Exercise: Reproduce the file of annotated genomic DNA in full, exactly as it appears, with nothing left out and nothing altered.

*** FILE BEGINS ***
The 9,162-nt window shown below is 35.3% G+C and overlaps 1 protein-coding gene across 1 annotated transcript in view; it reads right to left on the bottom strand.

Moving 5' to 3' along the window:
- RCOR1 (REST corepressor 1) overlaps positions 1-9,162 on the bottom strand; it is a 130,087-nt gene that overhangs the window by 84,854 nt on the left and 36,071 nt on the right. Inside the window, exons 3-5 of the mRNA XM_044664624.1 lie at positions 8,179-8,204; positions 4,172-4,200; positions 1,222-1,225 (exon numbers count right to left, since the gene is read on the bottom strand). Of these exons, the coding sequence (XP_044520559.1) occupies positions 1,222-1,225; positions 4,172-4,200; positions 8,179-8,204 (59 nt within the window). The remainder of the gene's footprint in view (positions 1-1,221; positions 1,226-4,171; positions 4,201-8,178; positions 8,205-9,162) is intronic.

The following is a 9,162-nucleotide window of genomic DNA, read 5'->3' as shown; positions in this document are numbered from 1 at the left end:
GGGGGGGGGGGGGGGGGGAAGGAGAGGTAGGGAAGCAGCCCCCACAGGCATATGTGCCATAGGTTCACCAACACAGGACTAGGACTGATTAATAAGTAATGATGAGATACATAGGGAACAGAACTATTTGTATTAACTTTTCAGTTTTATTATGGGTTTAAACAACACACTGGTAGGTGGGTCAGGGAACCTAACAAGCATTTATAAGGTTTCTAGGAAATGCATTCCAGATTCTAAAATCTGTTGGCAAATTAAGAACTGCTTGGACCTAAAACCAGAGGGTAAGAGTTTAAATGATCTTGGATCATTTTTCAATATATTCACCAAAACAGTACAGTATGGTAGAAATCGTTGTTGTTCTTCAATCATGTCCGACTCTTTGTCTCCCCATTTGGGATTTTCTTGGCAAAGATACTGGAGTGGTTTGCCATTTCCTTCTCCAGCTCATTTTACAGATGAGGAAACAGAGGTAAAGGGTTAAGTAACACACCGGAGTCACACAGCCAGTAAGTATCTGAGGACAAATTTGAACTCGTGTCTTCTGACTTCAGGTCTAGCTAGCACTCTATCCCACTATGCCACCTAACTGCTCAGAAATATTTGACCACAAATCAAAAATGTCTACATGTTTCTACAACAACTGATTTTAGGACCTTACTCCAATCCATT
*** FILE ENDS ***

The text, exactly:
The 9,162-nt window shown below is 35.3% G+C and overlaps 1 protein-coding gene across 1 annotated transcript in view; it reads right to left on the bottom strand.

Moving 5' to 3' along the window:
- RCOR1 (REST corepressor 1) overlaps positions 1-9,162 on the bottom strand; it is a 130,087-nt gene that overhangs the window by 84,854 nt on the left and 36,071 nt on the right. Inside the window, exons 3-5 of the mRNA XM_044664624.1 lie at positions 8,179-8,204; positions 4,172-4,200; positions 1,222-1,225 (exon numbers count right to left, since the gene is read on the bottom strand). Of these exons, the coding sequence (XP_044520559.1) occupies positions 1,222-1,225; positions 4,172-4,200; positions 8,179-8,204 (59 nt within the window). The remainder of the gene's footprint in view (positions 1-1,221; positions 1,226-4,171; positions 4,201-8,178; positions 8,205-9,162) is intronic.

The following is a 9,162-nucleotide window of genomic DNA, read 5'->3' as shown; positions in this document are numbered from 1 at the left end:
GGGGGGGGGGGGGGGGGGAAGGAGAGGTAGGGAAGCAGCCCCCACAGGCATATGTGCCATAGGTTCACCAACACAGGACTAGGACTGATTAATAAGTAATGATGAGATACATAGGGAACAGAACTATTTGTATTAACTTTTCAGTTTTATTATGGGTTTAAACAACACACTGGTAGGTGGGTCAGGGAACCTAACAAGCATTTATAAGGTTTCTAGGAAATGCATTCCAGATTCTAAAATCTGTTGGCAAATTAAGAACTGCTTGGACCTAAAACCAGAGGGTAAGAGTTTAAATGATCTTGGATCATTTTTCAATATATTCACCAAAACAGTACAGTATGGTAGAAATCGTTGTTGTTCTTCAATCATGTCCGACTCTTTGTCTCCCCATTTGGGATTTTCTTGGCAAAGATACTGGAGTGGTTTGCCATTTCCTTCTCCAGCTCATTTTACAGATGAGGAAACAGAGGTAAAGGGTTAAGTAACACACCGGAGTCACACAGCCAGTAAGTATCTGAGGACAAATTTGAACTCGTGTCTTCTGACTTCAGGTCTAGCTAGCACTCTATCCCACTATGCCACCTAACTGCTCAGAAATATTTGACCACAAATCAAAAATGTCTACATGTTTCTACAACAACTGATTTTAGGACCTTACTCCAATCCATT